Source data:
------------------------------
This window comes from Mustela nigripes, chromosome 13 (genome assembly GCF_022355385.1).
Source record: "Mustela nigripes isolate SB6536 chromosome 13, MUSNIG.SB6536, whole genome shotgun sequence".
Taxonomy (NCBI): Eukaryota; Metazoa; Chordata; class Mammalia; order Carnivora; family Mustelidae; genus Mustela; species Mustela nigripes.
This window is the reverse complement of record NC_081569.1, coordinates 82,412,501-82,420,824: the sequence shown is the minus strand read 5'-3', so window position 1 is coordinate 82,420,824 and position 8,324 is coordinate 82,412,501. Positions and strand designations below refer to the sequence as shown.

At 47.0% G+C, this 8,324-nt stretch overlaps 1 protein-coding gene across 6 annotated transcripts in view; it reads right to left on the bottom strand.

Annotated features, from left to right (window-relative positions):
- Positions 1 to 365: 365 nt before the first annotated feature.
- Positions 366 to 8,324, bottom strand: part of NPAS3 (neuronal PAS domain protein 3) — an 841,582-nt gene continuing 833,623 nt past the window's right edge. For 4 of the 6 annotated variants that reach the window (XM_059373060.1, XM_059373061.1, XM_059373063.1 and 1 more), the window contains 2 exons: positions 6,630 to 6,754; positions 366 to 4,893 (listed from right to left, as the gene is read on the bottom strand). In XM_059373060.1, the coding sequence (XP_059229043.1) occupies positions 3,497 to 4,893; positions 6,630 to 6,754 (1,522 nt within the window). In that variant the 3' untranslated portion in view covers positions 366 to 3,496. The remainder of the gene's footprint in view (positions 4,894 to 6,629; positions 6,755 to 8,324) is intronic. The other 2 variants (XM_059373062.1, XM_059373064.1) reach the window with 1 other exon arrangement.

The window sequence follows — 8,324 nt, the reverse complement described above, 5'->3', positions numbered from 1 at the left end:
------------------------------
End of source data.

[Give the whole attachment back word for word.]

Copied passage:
This window comes from Mustela nigripes, chromosome 13 (genome assembly GCF_022355385.1).
Source record: "Mustela nigripes isolate SB6536 chromosome 13, MUSNIG.SB6536, whole genome shotgun sequence".
Taxonomy (NCBI): Eukaryota; Metazoa; Chordata; class Mammalia; order Carnivora; family Mustelidae; genus Mustela; species Mustela nigripes.
This window is the reverse complement of record NC_081569.1, coordinates 82,412,501-82,420,824: the sequence shown is the minus strand read 5'-3', so window position 1 is coordinate 82,420,824 and position 8,324 is coordinate 82,412,501. Positions and strand designations below refer to the sequence as shown.

At 47.0% G+C, this 8,324-nt stretch overlaps 1 protein-coding gene across 6 annotated transcripts in view; it reads right to left on the bottom strand.

Annotated features, from left to right (window-relative positions):
- Positions 1 to 365: 365 nt before the first annotated feature.
- Positions 366 to 8,324, bottom strand: part of NPAS3 (neuronal PAS domain protein 3) — an 841,582-nt gene continuing 833,623 nt past the window's right edge. For 4 of the 6 annotated variants that reach the window (XM_059373060.1, XM_059373061.1, XM_059373063.1 and 1 more), the window contains 2 exons: positions 6,630 to 6,754; positions 366 to 4,893 (listed from right to left, as the gene is read on the bottom strand). In XM_059373060.1, the coding sequence (XP_059229043.1) occupies positions 3,497 to 4,893; positions 6,630 to 6,754 (1,522 nt within the window). In that variant the 3' untranslated portion in view covers positions 366 to 3,496. The remainder of the gene's footprint in view (positions 4,894 to 6,629; positions 6,755 to 8,324) is intronic. The other 2 variants (XM_059373062.1, XM_059373064.1) reach the window with 1 other exon arrangement.

The window sequence follows — 8,324 nt, the reverse complement described above, 5'->3', positions numbered from 1 at the left end: